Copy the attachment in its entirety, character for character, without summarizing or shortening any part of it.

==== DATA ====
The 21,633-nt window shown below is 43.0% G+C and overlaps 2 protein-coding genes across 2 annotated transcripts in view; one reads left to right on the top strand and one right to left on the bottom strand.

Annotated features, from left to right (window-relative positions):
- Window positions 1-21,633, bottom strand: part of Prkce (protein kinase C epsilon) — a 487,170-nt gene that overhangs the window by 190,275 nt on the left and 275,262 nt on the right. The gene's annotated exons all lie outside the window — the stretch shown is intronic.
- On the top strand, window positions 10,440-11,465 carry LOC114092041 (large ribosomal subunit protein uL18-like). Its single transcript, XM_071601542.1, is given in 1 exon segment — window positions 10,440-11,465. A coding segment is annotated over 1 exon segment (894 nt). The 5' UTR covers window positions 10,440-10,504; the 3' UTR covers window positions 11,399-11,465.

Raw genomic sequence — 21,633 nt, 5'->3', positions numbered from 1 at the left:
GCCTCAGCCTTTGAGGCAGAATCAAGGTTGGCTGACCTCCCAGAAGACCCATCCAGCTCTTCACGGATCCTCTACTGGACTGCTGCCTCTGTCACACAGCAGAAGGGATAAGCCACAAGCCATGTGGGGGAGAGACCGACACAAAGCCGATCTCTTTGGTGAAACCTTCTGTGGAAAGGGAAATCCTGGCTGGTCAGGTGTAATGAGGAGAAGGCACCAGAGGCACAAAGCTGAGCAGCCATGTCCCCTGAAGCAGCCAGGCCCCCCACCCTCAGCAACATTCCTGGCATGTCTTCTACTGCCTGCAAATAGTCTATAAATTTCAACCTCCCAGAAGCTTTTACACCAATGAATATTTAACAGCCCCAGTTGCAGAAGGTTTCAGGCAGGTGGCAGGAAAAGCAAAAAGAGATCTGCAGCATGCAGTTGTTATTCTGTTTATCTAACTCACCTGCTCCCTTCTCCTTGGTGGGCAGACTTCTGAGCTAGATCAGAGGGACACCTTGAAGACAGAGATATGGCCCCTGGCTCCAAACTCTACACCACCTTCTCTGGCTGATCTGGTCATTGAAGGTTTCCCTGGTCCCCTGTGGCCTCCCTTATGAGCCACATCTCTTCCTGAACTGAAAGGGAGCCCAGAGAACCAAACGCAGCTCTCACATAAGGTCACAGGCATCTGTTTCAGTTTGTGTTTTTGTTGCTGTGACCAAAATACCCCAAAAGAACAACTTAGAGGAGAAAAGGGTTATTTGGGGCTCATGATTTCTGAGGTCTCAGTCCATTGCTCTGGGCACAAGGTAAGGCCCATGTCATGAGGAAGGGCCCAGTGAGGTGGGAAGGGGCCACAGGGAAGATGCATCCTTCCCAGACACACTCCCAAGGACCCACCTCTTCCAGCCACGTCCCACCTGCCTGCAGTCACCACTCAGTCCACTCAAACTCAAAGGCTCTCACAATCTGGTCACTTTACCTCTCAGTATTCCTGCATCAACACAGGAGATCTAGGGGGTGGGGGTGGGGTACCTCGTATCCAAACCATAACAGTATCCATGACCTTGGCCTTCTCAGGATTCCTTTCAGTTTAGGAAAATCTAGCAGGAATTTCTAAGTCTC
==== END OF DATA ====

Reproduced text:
The 21,633-nt window shown below is 43.0% G+C and overlaps 2 protein-coding genes across 2 annotated transcripts in view; one reads left to right on the top strand and one right to left on the bottom strand.

Annotated features, from left to right (window-relative positions):
- Window positions 1-21,633, bottom strand: part of Prkce (protein kinase C epsilon) — a 487,170-nt gene that overhangs the window by 190,275 nt on the left and 275,262 nt on the right. The gene's annotated exons all lie outside the window — the stretch shown is intronic.
- On the top strand, window positions 10,440-11,465 carry LOC114092041 (large ribosomal subunit protein uL18-like). Its single transcript, XM_071601542.1, is given in 1 exon segment — window positions 10,440-11,465. A coding segment is annotated over 1 exon segment (894 nt). The 5' UTR covers window positions 10,440-10,504; the 3' UTR covers window positions 11,399-11,465.

Raw genomic sequence — 21,633 nt, 5'->3', positions numbered from 1 at the left:
GCCTCAGCCTTTGAGGCAGAATCAAGGTTGGCTGACCTCCCAGAAGACCCATCCAGCTCTTCACGGATCCTCTACTGGACTGCTGCCTCTGTCACACAGCAGAAGGGATAAGCCACAAGCCATGTGGGGGAGAGACCGACACAAAGCCGATCTCTTTGGTGAAACCTTCTGTGGAAAGGGAAATCCTGGCTGGTCAGGTGTAATGAGGAGAAGGCACCAGAGGCACAAAGCTGAGCAGCCATGTCCCCTGAAGCAGCCAGGCCCCCCACCCTCAGCAACATTCCTGGCATGTCTTCTACTGCCTGCAAATAGTCTATAAATTTCAACCTCCCAGAAGCTTTTACACCAATGAATATTTAACAGCCCCAGTTGCAGAAGGTTTCAGGCAGGTGGCAGGAAAAGCAAAAAGAGATCTGCAGCATGCAGTTGTTATTCTGTTTATCTAACTCACCTGCTCCCTTCTCCTTGGTGGGCAGACTTCTGAGCTAGATCAGAGGGACACCTTGAAGACAGAGATATGGCCCCTGGCTCCAAACTCTACACCACCTTCTCTGGCTGATCTGGTCATTGAAGGTTTCCCTGGTCCCCTGTGGCCTCCCTTATGAGCCACATCTCTTCCTGAACTGAAAGGGAGCCCAGAGAACCAAACGCAGCTCTCACATAAGGTCACAGGCATCTGTTTCAGTTTGTGTTTTTGTTGCTGTGACCAAAATACCCCAAAAGAACAACTTAGAGGAGAAAAGGGTTATTTGGGGCTCATGATTTCTGAGGTCTCAGTCCATTGCTCTGGGCACAAGGTAAGGCCCATGTCATGAGGAAGGGCCCAGTGAGGTGGGAAGGGGCCACAGGGAAGATGCATCCTTCCCAGACACACTCCCAAGGACCCACCTCTTCCAGCCACGTCCCACCTGCCTGCAGTCACCACTCAGTCCACTCAAACTCAAAGGCTCTCACAATCTGGTCACTTTACCTCTCAGTATTCCTGCATCAACACAGGAGATCTAGGGGGTGGGGGTGGGGTACCTCGTATCCAAACCATAACAGTATCCATGACCTTGGCCTTCTCAGGATTCCTTTCAGTTTAGGAAAATCTAGCAGGAATTTCTAAGTCTC